May Update

Well, it has been busy this month, but not so much on my project. (my garden is looking nice though). I bought a new camera this month and can't download the software onto this computer to get the pictures off it, so I haven't as many pictures as I ought. They will be coming later. The woes of modern technology, I have to put the software on my hubby's computer, which is on my bucket list of things to do. I do however have some pictures that I took last month with my tablet that should have come in with April, but I forgot about them. Unfortunately, the tablet doesn't have a good macro on it either (which is why a bought the new camera) so up close pics are a bit out of focus.

Pattern of stocking

Fitting for ankle piece of stocking

Fitting of seam up back of stocking

Side view of ankle showing seam

Bottom of foot

I set up to weave the ribbon I was going to insert into the seams on the habito but I have decided that I don't want to work on that. So, I have decided to make the habito with some other seam treatment. Unfortunately, I haven't decided what yet. I did get the fabric for the habito though. I was trying to decide which of the fabrics I have in my stash to use, when I saw some lovely linen batiste, that has the crispness of voile. I think it will work nicely to make one. Meant to use some of what I have in hand, but there you go. On habitos: I've been looking at paintings, and I think I will have to do an actual study on habitos. There are quite a lot of them out there.

The camicia is still in its almost finished condition from April. I still need to finish the cuffs. I've been thinking about possible treatments on the neck edge of the camicia, doesn't really need anything, but pretty is nice.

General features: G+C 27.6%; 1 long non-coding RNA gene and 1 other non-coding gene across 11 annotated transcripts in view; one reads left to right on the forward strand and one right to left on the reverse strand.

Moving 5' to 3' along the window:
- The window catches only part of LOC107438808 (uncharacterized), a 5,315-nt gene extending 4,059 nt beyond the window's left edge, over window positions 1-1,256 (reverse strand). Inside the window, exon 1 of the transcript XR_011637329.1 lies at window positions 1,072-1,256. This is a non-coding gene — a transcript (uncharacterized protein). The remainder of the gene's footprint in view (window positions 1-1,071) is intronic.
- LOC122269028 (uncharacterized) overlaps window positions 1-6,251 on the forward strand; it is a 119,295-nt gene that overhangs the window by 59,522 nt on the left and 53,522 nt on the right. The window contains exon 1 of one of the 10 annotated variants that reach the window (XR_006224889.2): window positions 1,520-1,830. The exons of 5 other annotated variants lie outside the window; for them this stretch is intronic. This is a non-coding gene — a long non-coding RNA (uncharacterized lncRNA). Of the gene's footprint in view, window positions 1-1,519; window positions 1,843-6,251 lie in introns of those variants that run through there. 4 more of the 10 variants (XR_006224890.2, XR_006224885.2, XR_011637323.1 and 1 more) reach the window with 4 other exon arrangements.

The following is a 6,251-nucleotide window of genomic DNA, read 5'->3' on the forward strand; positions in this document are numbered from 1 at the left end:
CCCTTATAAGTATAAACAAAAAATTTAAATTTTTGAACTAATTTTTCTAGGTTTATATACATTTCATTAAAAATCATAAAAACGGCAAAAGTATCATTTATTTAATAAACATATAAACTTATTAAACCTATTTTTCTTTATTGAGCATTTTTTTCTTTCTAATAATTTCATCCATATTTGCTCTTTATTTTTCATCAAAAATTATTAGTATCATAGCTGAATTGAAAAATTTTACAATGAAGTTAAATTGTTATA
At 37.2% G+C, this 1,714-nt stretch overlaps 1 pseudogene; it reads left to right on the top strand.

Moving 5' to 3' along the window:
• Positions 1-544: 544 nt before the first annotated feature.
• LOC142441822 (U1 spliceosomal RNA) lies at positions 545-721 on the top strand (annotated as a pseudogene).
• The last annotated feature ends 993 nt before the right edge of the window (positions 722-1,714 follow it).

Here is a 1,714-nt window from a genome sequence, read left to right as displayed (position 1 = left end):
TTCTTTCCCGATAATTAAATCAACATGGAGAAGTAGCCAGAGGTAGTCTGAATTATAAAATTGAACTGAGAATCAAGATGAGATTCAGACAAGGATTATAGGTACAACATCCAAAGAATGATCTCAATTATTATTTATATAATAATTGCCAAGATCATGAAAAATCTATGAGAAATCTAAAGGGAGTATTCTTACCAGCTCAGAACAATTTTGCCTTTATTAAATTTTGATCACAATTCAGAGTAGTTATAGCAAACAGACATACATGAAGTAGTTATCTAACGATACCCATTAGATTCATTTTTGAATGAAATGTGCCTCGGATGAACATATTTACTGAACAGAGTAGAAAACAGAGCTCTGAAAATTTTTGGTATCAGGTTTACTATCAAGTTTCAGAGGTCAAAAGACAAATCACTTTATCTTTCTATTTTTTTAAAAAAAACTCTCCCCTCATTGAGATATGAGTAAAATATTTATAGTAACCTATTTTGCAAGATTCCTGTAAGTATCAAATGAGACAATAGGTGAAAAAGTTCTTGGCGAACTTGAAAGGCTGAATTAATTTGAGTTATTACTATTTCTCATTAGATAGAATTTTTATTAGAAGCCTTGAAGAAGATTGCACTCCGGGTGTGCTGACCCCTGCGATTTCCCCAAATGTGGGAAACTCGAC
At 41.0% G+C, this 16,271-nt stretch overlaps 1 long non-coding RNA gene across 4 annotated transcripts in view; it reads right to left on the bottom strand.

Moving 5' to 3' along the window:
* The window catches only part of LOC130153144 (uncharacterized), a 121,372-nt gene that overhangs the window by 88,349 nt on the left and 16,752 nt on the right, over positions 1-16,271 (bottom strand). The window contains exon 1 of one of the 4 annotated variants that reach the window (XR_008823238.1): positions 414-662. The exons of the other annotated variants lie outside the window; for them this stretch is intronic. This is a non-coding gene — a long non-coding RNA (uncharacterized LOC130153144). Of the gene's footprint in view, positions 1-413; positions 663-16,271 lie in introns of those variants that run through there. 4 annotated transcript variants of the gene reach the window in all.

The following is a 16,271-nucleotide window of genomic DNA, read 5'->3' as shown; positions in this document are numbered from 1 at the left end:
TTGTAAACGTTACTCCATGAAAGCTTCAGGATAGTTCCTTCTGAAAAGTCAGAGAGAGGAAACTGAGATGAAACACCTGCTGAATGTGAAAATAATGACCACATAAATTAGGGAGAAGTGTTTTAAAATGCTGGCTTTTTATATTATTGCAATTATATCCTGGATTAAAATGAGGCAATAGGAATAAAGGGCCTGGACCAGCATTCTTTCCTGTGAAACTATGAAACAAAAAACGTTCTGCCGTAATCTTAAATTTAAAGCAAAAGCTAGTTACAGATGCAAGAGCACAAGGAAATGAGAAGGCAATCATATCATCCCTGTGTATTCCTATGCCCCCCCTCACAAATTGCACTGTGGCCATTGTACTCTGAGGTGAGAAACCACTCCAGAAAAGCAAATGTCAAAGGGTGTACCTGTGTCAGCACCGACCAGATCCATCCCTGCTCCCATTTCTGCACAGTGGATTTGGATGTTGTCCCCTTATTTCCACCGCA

I chose which of my fabrics from which to make the dress. I had several nice weight wools from Pendleton Woolen Mills. They use a wonderful wool for their dress weight fabrics that barely shrinks. (no idea what kind of sheep, they use Columbia's for their blankets) I used one selection for the hose last month, this time I'm using a nice red/burgundy/murrey color with a sort of crepe weave. (The picture of the skirt does not do the color or texture of the fabric justice.) I have the pieces all cut out and have started assembling the bodice.

The whole bodice, selvege in front

The skirt of the dress cut out

The skirt of the dress cut out

I'll have to get crackin' as I have a lot of eyelets to do when the bodice and sleeves are sewn. Besides, I want to make a few other little items like slippers, fan, head wrap, partlet, pockets or some other things suitable for daily wear.

June Update

Well, It doesn't look like I got much accomplished but sometimes thinking is everything, and eyelets take me a long time as my hands suffer if I do too many a day.